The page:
Today involved lots of emails, lots of document reviews with careful annotation and lather, rinse, repeat. In cases like these, I want some background music that I can occasionally surface from my concentration to enjoy, but which otherwise forms an unobtrusive background tapestry. What Brian Eno dubbed ambient music. An album like Music for Airports is a classic example of this, but I'm willing to stray into more traditional fare such as Waltz for Debby, if it is not too 'excitable'.
So anyway, today I decided that the particular genre-unto-himself that is Amon Tobin would make a great background for the day, and just started the playlist of multiple albums that I have in my default list-of-playlists on my iPod. If you go to my Last.FM tracks page for today, you'll see the result. Cujo is just one of his early aliases...
Amon Tobin got me to thinking about my semi-random approach to music discovery. Some of my favorite albums of all time were nearly-random purchases. Judas Priest's Sad Wings of Destiny and Patti Smith's Radio Ethiopia were both bought in a record store in Houghton, Michigan while I was working at a radio station there. I'd put an LP on the turntable, lock up the studio, and walk down to the record store. Browsing covers, I'd say, "That's a cool cover, I wonder what the band sounds like?" Many times, the result was a dud, but sometimes, as with Judas Priest and Patti Smith, they became albums that have followed me my entire life.
A funny side-effect of this approach to buying music is that I sometimes fall in love with an album or albums by an artist, when it is generally agreed by their main followers that that album is one of their weakest or most atypical efforts. Amon Düül II is a good example of this effect, where I have Vive La Trance and Hijack, both of which came about during a flirtation with more commercial music by the band which upset it's core followers.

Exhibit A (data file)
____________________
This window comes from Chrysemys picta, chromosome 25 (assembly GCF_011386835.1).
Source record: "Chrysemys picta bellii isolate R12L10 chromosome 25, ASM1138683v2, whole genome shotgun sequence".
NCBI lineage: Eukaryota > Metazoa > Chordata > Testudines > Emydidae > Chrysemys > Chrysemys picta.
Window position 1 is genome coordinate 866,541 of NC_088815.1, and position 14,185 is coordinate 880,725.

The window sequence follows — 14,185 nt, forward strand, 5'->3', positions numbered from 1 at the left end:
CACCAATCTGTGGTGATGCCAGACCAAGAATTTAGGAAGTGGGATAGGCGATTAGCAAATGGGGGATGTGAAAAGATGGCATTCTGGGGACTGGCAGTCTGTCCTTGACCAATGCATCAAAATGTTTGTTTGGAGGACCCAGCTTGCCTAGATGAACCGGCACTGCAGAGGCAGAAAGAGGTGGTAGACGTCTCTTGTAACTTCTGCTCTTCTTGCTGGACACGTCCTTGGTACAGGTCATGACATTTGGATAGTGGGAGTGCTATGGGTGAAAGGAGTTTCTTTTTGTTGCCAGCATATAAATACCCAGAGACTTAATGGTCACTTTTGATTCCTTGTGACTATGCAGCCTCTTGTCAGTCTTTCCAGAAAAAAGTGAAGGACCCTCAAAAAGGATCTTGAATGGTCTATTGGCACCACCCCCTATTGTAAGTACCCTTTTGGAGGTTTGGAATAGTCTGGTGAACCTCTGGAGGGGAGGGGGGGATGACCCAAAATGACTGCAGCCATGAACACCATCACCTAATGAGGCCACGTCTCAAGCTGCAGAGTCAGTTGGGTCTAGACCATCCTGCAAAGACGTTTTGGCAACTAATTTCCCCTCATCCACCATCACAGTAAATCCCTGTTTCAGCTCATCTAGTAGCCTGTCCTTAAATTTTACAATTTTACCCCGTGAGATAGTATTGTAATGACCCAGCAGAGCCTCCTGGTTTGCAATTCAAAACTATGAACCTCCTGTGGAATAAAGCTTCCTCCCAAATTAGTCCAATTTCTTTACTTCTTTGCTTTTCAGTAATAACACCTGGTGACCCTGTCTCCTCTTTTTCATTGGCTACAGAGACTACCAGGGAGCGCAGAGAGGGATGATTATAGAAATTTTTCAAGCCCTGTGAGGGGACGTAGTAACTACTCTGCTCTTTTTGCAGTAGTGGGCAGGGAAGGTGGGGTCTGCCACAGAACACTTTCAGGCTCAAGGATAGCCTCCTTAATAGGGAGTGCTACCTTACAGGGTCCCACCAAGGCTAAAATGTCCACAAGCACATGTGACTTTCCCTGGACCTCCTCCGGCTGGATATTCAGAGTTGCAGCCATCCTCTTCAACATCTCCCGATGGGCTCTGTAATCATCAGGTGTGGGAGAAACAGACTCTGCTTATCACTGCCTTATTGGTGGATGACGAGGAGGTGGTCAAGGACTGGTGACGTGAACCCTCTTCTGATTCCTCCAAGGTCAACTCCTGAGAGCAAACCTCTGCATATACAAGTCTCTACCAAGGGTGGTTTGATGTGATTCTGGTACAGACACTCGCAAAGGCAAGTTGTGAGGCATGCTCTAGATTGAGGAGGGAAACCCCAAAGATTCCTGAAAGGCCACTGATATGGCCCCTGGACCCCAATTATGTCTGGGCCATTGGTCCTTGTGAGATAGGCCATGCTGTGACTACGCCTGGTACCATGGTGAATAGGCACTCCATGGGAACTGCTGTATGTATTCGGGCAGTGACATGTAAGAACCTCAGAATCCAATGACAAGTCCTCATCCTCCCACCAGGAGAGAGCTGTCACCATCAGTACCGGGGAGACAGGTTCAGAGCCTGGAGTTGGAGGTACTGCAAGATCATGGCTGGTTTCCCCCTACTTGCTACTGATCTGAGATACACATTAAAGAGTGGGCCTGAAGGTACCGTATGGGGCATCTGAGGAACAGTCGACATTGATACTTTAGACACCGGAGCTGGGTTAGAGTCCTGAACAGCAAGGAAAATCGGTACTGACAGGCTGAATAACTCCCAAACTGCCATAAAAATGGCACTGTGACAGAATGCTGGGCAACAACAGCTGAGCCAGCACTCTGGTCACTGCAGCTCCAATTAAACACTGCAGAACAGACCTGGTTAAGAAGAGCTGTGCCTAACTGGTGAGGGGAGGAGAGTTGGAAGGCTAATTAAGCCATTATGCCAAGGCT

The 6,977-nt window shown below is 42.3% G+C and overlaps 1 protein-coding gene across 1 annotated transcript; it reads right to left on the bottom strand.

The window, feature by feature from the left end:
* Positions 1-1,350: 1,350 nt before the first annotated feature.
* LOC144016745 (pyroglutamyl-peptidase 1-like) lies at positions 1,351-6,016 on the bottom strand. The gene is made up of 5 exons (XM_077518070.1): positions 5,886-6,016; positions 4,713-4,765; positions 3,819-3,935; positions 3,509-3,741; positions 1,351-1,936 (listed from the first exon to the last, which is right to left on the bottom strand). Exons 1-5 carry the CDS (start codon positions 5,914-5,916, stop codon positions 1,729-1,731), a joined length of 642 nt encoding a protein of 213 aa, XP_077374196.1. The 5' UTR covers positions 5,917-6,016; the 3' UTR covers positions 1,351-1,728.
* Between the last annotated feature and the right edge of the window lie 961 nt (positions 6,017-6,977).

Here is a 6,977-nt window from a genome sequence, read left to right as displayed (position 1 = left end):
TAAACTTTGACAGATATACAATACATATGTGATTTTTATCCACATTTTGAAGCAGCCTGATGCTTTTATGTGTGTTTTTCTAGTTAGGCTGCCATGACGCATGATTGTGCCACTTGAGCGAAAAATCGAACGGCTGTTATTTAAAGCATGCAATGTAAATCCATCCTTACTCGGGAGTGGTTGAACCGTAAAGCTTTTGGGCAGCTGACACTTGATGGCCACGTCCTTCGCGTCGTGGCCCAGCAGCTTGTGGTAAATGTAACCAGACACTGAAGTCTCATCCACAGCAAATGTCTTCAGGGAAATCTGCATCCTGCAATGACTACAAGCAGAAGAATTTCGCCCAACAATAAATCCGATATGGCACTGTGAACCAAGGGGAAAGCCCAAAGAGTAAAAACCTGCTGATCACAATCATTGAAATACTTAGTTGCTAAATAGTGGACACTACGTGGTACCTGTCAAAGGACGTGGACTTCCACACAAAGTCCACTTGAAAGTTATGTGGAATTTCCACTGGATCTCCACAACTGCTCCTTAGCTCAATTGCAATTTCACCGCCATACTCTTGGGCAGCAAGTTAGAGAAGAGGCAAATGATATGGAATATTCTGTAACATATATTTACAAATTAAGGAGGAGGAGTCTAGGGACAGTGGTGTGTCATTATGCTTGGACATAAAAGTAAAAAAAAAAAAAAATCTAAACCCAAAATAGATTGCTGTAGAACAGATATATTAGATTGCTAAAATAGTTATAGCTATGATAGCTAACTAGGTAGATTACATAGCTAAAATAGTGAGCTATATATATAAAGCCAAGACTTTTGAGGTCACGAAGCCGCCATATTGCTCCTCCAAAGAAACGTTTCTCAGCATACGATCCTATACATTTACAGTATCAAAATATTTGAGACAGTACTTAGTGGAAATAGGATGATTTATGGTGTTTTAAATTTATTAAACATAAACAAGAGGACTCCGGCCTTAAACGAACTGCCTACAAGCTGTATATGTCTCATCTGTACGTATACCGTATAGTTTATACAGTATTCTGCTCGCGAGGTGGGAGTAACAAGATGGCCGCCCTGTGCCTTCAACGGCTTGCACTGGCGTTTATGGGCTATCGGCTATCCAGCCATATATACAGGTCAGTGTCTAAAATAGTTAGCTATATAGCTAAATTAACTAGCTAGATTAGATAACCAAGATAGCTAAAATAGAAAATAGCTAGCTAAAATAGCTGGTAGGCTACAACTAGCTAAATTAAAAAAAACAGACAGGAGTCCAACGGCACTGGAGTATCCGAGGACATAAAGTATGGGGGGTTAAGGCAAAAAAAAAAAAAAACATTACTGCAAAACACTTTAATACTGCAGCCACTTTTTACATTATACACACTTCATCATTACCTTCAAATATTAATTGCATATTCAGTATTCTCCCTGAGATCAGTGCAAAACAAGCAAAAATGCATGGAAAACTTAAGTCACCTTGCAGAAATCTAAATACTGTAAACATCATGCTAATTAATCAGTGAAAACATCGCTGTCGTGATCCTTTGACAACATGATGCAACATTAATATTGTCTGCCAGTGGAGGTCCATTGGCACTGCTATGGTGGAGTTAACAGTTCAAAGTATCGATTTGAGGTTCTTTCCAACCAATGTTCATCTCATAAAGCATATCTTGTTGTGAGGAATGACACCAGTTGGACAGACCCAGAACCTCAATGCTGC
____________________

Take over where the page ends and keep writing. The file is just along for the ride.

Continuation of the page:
Another example would be Guided By Voices, a band renowned as a seminal force in the low-fi music movement. I picked up Do the Collapse, enjoyed it quite a lot, and only later discovered that it was Robert Pollard's "sell-out moment", taking the band into the studio for a polished production at the hands of Ric Ocasek.
Of course, sometimes the effect is reversed, and I pick an album only seemingly at random, which I've somehow heard about via the Zeitgeist. My exposure to Amon Tobin was of this nature. Some years ago, browsing the Internet, I came across a mention of a shot-by-shot remake of Raiders of the Lost Ark, done by a bunch of teenage friends. The article included a link to a short video clip showing the teenage actor portraying Indy, fleeing the giant boulder trap from the beginning of the film. Instead of copping John Williams' soundtrack, they overlaid some electronic music I'd never heard, but which I found intriguing. I had to hunt for awhile before I found the claim that it was in fact Four Ton Mantis by Amon Tobin. A little bit more hunting uncovered Supermodified as the album on which it could be found. I had to hunt a few record stores, but I got it and it remains my favorite Amon Tobin album. Guess what I'll be listening to tomorrow?